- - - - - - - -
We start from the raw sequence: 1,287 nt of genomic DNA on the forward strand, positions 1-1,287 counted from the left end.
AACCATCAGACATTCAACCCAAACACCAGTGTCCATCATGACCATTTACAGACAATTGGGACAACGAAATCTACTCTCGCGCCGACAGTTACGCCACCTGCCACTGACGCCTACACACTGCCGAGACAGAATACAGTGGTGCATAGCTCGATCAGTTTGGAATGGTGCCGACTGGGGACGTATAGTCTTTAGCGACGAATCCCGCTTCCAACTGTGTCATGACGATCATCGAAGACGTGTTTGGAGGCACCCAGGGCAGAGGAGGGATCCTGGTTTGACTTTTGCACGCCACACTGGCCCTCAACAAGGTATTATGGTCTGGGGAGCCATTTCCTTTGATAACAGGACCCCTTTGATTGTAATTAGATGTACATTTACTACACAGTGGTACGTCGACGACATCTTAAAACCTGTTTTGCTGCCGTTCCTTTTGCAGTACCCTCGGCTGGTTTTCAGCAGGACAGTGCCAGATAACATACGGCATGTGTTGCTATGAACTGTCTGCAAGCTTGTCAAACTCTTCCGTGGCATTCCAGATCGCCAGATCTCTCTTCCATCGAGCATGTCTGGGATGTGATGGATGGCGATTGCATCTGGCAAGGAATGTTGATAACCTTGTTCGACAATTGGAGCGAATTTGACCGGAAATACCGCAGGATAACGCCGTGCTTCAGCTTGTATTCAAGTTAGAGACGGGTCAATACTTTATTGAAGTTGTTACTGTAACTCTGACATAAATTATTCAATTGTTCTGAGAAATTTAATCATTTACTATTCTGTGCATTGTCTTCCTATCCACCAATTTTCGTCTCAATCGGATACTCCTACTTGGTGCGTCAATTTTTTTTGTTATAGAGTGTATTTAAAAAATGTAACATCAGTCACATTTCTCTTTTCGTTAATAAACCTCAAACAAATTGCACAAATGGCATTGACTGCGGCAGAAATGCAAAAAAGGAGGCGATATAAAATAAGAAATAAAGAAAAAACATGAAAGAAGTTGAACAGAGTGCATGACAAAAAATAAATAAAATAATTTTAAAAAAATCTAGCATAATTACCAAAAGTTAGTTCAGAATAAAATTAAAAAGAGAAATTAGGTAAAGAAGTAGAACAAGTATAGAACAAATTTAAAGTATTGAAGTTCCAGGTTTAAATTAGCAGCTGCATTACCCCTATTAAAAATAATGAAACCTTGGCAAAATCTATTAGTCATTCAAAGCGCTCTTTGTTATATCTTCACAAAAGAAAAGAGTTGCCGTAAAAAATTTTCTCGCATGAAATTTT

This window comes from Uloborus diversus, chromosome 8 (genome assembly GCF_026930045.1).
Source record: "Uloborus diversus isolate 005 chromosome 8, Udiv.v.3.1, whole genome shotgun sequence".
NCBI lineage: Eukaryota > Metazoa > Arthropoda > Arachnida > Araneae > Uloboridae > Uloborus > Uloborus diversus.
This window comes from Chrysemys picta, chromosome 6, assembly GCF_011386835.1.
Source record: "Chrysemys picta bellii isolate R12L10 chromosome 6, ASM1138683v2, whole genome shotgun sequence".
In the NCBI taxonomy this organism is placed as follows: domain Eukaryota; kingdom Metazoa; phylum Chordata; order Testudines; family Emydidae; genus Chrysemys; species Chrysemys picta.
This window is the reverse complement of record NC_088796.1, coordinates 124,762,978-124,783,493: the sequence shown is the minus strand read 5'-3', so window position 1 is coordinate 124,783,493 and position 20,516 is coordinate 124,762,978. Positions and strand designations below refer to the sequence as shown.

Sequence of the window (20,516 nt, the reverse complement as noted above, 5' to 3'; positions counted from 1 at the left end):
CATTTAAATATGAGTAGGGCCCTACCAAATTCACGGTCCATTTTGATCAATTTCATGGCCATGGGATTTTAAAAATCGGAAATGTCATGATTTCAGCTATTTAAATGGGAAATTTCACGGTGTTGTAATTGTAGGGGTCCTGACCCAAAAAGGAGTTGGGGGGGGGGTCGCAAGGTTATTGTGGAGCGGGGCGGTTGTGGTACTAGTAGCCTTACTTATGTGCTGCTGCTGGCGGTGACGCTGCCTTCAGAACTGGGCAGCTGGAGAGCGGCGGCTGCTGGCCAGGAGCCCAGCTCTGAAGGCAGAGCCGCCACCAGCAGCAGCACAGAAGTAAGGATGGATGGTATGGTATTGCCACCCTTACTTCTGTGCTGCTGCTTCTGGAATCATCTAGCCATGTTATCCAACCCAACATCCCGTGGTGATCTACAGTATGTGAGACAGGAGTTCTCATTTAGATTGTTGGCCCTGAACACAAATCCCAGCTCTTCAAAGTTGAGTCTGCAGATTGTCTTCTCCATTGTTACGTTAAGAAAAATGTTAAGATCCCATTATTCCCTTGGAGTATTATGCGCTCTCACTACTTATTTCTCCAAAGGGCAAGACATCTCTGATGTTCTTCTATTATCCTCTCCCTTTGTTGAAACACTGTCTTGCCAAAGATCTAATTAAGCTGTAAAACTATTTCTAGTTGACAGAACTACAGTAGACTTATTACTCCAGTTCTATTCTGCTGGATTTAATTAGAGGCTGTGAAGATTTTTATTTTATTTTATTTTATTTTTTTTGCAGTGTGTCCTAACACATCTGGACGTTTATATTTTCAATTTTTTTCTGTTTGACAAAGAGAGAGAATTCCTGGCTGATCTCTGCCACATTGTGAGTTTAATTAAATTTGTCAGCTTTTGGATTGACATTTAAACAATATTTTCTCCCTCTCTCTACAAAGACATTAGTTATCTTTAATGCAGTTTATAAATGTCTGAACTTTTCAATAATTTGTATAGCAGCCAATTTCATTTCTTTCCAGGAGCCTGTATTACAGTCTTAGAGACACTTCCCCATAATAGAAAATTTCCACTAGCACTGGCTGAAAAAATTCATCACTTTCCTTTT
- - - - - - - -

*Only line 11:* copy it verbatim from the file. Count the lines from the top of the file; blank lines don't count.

CATTTAAATATGAGTAGGGCCCTACCAAATTCACGGTCCATTTTGATCAATTTCATGGCCATGGGATTTTAAAAATCGGAAATGTCATGATTTCAGCTATTTAAATGGGAAATTTCACGGTGTTGTAATTGTAGGGGTCCTGACCCAAAAAGGAGTTGGGGGGGGGGTCGCAAGGTTATTGTGGAGCGGGGCGGTTGTGGTACTAGTAGCCTTACTTATGTGCTGCTGCTGGCGGTGACGCTGCCTTCAGAACTGGGCAGCTGGAGAGCGGCGGCTGCTGGCCAGGAGCCCAGCTCTGAAGGCAGAGCCGCCACCAGCAGCAGCACAGAAGTAAGGATGGATGGTATGGTATTGCCACCCTTACTTCTGTGCTGCTGCTTCTGGAATCATCTAGCCATGTTATCCAACCCAACATCCCGTGGTGATCTACAGTATGTGAGACAGGAGTTCTCATTTAGATTGTTGGCCCTGAACACAAATCCCAGCTCTTCAAAGTTGAGTCTGCAGATTGTCTTCTCCATTGTTACGTTAAGAAAAATGTTAAGATCCCATTATTCCCTTGGAGTATTATGCGCTCTCACTACTTATTTCTCCAAAGGGCAAGACATCTCTGATGTTCTTCTATTATCCTCTCCCTTTGTTGAAACACTGTCTTGCCAAAGATCTAATTAAGCTGTAAAACTATTTCTAGTTGACAGAACTACAGTAGACTTATTACTCCAGTTCTATTCTGCTGGATTTAATTAGAGGCTGTGAAGATTTTTATTTTATTTTATTTTATTTTTTTTGCAGTGTGTCCTAACACATCTGGACGTTTATATTTTCAATTTTTTTCTGTTTGACAAAGAGAGAGAATTCCTGGCTGATCTCTGCCACATTGTGAGTTTAATTAAATTTGTCAGCTTTTGGATTGACATTTAAACAATATTTTCTCCCTCTCTCTACAAAGACATTAGTTATCTTTAATGCAGTTTATAAATGTCTGAACTTTTCAATAATTTGTATAGCAGCCAATTTCATTTCTTTCCAGGAGCCTGTATTACAGTCTTAGAGACACTTCCCCATAATAGAAAATTTCCACTAGCACTGGCTGAAAAAATTCATCACTTTCCTTTT